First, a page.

Seoul, our first visit to South Korea

Our adventure technically began Weds night, because Weds was all about packing. We packed our bags, we got ready for the trip, and we packed up the boys’ things too. We had a good day, both of us worked from home so we were able to multi task and get everything done. Once I got off work, we spent time playing with the boys and swimming with them. Finally 7pm rolled around and we packed them up and took them to Laura’s, where they would spend the next 8-9 nights. I couldn’t sleep that night, so I tossed and turned until around midnight, when sleep finally claimed me.

My alarm went off, all I felt was the confusion of the very tired, but when i looked at my alarm, i had a jolt of adrenaline when i realized WHY I was getting up at 430AM. Mickey got us to the airport with plenty of time, and our flight to San Francisco was okay. A little annoyed that even though we boarded on time, we had to sit on the tarmac for 30 minutes, making us 30 minutes late to SanFran. We still had plenty of time though, despite needing to switch terminals. We randomly walked by a bunch of food trucks and ended up eating at a weird Indian food truck.
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The flight to Korea was SO LONG. I mean, it was a good flight, overall, even though we had to sit on the tarmac for ANOTHER 30 minutes. They had no wifi, but i’m not sure we would have paid for it even if we did have it. They did have a bunch of movies we could watch for free, including Captain America 2 and Ender’s game, so I watched that along with some random episodes of a couple of half hour comedy sitcoms. The service on Singapore Air was great. It was just a really long time to be on a plane. Especially since neither Bobby or I was able to sleep on the flight.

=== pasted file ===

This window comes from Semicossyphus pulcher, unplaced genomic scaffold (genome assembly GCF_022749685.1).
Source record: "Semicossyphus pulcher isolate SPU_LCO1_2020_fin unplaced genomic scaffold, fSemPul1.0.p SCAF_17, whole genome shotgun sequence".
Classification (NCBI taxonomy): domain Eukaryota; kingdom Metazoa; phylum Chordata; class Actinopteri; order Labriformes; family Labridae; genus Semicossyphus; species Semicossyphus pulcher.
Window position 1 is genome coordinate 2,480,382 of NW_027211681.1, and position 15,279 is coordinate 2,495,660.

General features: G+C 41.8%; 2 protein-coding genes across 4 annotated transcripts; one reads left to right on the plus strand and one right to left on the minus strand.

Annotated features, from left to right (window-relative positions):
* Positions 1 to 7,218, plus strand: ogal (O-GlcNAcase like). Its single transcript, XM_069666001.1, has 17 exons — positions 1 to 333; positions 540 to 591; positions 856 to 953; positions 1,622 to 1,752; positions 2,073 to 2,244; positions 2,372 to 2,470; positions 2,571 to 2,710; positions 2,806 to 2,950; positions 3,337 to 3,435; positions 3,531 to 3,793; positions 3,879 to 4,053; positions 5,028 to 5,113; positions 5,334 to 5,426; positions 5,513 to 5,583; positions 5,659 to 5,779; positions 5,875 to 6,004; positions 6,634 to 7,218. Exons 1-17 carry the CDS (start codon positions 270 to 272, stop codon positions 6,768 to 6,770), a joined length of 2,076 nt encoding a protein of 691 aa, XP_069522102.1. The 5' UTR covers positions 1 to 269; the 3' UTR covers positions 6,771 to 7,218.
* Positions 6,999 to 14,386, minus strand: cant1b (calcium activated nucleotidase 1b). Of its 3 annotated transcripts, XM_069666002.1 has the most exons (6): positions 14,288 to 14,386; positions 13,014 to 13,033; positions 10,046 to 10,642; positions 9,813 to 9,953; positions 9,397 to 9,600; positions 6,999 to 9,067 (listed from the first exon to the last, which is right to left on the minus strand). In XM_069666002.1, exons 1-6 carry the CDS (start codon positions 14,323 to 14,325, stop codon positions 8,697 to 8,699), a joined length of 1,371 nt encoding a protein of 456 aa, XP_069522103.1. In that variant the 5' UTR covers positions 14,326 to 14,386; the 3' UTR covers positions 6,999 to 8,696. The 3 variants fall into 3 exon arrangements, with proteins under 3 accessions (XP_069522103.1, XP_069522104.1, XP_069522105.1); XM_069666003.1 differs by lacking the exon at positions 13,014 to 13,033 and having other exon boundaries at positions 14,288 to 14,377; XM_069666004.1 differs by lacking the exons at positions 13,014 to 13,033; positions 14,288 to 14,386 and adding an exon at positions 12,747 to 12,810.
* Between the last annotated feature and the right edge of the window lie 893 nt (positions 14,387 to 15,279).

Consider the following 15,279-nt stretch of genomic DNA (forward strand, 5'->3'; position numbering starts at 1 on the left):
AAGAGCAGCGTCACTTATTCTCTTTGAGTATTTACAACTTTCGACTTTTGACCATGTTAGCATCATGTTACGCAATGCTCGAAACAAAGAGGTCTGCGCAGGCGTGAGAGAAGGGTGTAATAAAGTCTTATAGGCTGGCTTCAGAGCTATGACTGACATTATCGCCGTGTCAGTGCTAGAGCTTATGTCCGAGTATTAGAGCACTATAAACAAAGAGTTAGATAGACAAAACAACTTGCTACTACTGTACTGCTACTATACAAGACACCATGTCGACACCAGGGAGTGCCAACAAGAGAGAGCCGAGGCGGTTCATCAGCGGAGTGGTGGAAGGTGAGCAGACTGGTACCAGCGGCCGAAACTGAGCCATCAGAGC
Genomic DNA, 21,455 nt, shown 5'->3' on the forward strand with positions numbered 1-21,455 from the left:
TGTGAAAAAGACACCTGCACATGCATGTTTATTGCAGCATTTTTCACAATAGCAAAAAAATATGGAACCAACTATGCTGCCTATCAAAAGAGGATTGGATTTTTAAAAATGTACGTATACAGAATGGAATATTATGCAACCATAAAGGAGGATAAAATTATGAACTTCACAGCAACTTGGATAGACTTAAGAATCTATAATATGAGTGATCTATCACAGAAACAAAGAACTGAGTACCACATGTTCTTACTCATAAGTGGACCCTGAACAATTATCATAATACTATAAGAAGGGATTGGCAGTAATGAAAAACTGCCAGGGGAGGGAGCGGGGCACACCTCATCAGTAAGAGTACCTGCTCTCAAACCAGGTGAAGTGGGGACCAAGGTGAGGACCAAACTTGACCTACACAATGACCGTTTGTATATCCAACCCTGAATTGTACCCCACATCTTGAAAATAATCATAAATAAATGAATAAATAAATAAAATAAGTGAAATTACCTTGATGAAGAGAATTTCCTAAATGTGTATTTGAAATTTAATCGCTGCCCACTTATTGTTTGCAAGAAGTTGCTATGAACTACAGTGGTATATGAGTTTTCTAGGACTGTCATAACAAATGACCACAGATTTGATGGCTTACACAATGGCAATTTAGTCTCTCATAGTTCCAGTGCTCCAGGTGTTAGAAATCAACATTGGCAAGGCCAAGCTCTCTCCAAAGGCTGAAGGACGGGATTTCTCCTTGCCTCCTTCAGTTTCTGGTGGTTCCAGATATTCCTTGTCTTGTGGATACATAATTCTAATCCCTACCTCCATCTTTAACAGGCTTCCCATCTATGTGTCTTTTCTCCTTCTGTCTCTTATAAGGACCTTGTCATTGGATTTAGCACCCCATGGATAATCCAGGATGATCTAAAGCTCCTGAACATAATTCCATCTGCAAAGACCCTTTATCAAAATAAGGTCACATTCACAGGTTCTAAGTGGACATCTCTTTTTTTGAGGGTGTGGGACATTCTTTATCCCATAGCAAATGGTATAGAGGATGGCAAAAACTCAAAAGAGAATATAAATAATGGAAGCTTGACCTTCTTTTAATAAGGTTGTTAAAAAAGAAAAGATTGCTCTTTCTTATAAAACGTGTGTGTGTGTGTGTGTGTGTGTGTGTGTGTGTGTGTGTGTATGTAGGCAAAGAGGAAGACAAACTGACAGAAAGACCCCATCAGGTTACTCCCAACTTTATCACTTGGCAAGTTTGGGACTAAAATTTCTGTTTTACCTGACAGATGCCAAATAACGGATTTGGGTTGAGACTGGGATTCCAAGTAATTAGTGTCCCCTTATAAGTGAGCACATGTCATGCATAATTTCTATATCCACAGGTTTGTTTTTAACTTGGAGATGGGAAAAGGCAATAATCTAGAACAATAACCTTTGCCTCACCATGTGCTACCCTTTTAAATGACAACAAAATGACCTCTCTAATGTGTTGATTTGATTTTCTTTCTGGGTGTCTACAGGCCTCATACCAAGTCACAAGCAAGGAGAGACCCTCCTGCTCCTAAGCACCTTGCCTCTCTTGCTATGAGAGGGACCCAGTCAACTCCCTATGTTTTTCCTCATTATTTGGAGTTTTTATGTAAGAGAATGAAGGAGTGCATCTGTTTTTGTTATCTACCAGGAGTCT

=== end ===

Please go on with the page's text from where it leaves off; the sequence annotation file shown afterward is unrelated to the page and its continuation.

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When we arrived, it was 7:30pm local time, the next day. For us it was like 2:30AM though, so we were both zombies. We got through customs and got our luggage and met our driver! Yes, at the last minute, the driver for ESWS was able to pick us up after all! Then we swung by and got a WiFi Egg. This thing is awesome. It’s about $9 a day, and it’s unlimited data plan, wifi for our phones, computers, tablets, LOVE IT. Anyway, we loaded up in the van and drove to ESWS. It was so weird, the sun was just this big red ball, it looked exactly like it does on the Japanese flag.